A remarkable Schubert journey with Radu Lupu
The trend toward making classical musicians into flamboyant pop celebrities is clearly something that has bypassed Radu Lupu. The acclaimed pianist rarely grants interviews, and his stage demeanor remains all business, the bearded Romanian resembling a stern Biblical patriarch.
Lupu’s appearance Monday night at Gusman Concert Hall—co-presented by Friends of Chamber Music and UM’s Frost School—was the pianist’s first Miami solo recital in many years, and served to reaffirm his reputation as one of the leading Schubert pianists of our time. Lupu will repeat this program Wednesday night at the Society of the Four Arts in Palm Beach and it is worth the drive to experience this extraordinary musician.
Schubert’s Piano Sonata in B flat, D. 960, sounds jarringly modern even today in its expansive canvas, prevailing bleakness and psychological penetration. Written in the last year of Schubert’s short life, it’s hard not to feel a sense of autobiography with the main theme’s progress continually undermined by malign bass trills and harmonic displacement.
Lupu’s remarkable performance of this vast work Monday night was a virtual seminar in Schubert interpretation: the long journey of the first movement magisterial, with a natural unforced eloquence and a sense of tragic inevitability.
In the slow movement, a stark, unsated search for balm, Lupu’s mastery was consistently evident, with time standing still in his sense of spacious unsettled repose, and the feeling that the center cannot hold. The finale, which can often seem lightweight after the previous movements, was here a fitting culmination, Lupu’s explosive minor-key outbursts showing that there is no victory beneath the surface superficialities.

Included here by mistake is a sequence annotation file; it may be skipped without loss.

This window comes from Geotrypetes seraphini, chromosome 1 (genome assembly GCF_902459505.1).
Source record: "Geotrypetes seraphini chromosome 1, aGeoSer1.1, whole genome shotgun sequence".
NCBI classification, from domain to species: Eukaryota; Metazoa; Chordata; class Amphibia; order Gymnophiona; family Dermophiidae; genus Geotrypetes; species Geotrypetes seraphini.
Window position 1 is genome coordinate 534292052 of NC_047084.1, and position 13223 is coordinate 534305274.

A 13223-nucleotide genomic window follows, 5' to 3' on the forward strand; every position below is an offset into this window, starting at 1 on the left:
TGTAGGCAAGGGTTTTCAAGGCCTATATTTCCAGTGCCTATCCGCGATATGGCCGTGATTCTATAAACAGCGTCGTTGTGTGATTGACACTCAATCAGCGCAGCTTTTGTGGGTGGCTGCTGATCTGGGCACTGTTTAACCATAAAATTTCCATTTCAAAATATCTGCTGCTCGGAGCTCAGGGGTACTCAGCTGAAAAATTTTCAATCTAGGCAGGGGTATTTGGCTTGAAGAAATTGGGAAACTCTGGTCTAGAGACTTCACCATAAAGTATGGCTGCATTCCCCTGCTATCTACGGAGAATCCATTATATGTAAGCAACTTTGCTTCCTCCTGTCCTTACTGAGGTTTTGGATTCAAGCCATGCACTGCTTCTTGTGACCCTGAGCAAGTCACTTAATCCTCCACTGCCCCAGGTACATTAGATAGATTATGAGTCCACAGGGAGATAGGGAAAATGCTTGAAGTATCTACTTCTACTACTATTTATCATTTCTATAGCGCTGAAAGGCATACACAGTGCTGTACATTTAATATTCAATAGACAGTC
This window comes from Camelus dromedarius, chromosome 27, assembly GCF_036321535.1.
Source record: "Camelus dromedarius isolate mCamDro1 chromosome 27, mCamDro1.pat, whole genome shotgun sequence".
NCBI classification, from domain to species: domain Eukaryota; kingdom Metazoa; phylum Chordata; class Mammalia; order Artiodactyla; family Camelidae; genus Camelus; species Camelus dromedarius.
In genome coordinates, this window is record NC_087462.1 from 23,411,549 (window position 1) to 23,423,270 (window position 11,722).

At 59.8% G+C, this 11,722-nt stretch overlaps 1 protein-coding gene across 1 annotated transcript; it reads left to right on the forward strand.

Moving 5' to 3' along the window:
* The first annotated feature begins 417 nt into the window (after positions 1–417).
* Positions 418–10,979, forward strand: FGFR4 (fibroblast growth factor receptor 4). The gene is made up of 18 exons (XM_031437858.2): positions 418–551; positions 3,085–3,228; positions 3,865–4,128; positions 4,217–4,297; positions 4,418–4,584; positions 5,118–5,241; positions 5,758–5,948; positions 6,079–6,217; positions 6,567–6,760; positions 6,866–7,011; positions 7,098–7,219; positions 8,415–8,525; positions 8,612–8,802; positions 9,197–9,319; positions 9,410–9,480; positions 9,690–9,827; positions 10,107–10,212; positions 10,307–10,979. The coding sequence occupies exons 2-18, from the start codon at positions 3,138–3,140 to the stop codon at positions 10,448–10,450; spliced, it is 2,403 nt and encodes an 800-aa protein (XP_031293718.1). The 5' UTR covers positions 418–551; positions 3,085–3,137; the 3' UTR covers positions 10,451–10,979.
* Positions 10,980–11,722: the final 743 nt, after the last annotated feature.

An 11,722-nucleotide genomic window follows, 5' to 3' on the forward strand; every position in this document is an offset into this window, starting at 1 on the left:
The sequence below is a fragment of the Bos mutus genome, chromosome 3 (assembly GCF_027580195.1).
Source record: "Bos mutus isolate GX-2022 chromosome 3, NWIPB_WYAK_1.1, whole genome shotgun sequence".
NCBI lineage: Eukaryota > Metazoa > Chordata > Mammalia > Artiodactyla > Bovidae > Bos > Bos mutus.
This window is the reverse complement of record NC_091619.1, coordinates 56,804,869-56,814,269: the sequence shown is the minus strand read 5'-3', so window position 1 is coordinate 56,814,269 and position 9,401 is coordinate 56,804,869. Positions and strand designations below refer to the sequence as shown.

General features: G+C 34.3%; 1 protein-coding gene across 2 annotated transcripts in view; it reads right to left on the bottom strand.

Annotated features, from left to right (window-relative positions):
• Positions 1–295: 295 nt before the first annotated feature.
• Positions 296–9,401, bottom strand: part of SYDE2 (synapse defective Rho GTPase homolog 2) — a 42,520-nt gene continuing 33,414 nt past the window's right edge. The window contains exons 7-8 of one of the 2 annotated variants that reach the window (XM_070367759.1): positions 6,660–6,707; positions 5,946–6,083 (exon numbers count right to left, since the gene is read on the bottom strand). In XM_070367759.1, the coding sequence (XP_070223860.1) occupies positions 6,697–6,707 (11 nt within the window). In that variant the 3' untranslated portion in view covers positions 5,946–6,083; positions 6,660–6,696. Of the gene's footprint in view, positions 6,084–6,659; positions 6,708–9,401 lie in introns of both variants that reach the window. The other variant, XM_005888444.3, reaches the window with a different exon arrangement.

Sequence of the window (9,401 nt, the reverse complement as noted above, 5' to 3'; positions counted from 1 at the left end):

The pianist’s encore of a Brahms Intermezzo (op.117, No. 1) was a fitting postlude, rendered with infinite tenderness and inward expression.
The program began wih three sonatas of Beethoven, another composer for whom Lupu is renown. Some may find Lupu’s Beethoven a bit brusque and old school. There was little sense of “early Beethoven” in the two Op. 14 sonatas, (Nos. 9 and 10), yet Lupu’s straightforward approach also displayed a supple expression and mercurial spin to bring out the improvisatory qualities of both, with their dynamic jolts and hectic humor.
As expected the more familiar Pathetique Sonata was forceful and dramatic, major-minor contrasts emphatically pointed, a regal poise in the spiritual calm of the Adagio, and the frenetic conclusion driven but never over-driven.
Radu Lupu will repeat this program Wednesday night at the Society of the Four Arts in Palm Beach. $35, $40. 561-655-7226; www.fourarts.org.
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Tue Feb 3, 2009
at 2:40 pm